The intense effects of this mass consumption are visible across multiple industries:

  • Construction: Construction waste alone is expected to reach 2.2 billion tonnes annually by 2025.
  • Fast Fashion: Roughly 87% of clothing is discarded or burned each year, costing US$100 billion.
  • Plastics: Over 95% of plastic packaging value is wasted every year, costing up to US$120 billion.

As natural resources decline and waste continues to pile up, our society is at a crossroads.

A Tale of Two Economies

Today, most of the world follows the Take-Make-Waste practices of the linear economy, with little regard for future use of these resources and products. Unfortunately, most of this ends up in landfills─by 2050, we could be producing 3.4 billion tonnes of waste each year.

The circular economy, by contrast, is focused on redesigning our systems, processes, and products to enable goods to be used longer, repurposed, or recycled more efficiently.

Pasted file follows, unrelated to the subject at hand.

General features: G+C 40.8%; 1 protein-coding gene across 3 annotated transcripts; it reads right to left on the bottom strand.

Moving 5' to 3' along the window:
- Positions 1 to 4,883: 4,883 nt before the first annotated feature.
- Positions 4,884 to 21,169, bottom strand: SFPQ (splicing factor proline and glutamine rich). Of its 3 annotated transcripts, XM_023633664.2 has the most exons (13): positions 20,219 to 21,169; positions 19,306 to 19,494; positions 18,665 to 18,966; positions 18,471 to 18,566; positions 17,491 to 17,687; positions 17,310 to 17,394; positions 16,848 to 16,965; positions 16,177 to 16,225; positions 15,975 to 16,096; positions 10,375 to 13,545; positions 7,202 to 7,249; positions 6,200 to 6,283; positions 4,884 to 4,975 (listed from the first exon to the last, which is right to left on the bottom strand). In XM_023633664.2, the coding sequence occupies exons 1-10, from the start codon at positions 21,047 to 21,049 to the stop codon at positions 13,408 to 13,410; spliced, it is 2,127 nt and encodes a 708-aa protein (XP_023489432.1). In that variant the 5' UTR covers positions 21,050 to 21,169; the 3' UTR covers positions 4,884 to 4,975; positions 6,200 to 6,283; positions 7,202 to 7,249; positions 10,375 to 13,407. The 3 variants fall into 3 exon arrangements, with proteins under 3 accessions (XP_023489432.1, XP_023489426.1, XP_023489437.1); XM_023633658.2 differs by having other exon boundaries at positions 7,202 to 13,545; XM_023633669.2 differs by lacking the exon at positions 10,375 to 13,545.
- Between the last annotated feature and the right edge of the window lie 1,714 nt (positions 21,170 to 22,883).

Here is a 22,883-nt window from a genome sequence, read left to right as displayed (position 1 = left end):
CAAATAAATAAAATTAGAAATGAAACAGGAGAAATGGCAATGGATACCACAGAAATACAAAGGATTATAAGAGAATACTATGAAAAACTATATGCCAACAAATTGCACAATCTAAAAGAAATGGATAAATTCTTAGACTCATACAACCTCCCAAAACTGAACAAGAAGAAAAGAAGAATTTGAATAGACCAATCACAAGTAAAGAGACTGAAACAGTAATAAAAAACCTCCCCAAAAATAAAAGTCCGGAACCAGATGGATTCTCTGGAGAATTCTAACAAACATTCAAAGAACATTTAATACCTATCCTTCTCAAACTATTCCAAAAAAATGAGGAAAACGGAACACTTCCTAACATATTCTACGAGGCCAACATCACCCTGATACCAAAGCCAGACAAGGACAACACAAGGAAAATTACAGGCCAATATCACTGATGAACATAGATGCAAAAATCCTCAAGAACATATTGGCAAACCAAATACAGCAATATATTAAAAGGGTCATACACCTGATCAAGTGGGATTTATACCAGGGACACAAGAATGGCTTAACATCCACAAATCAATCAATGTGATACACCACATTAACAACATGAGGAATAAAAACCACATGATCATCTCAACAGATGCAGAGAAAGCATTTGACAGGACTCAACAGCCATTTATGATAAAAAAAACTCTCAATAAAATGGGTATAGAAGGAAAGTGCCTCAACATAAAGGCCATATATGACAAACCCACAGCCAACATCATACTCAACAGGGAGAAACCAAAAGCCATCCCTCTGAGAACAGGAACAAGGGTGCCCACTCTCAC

The circular economy is a major transformational force that will last decades…investors are increasingly considering sustainability factors when making investment decisions.

—BlackRock

Companies and governments that choose to adopt a circular economic model could end up saving €600 billion (US$663 billion) annually─and potentially add €1.8 trillion (US$2 trillion) in additional benefits to Europe’s overall economy.

Designing a Better Future

Three major factors are driving the gradual, global shift to a circular economy.

  1. Economic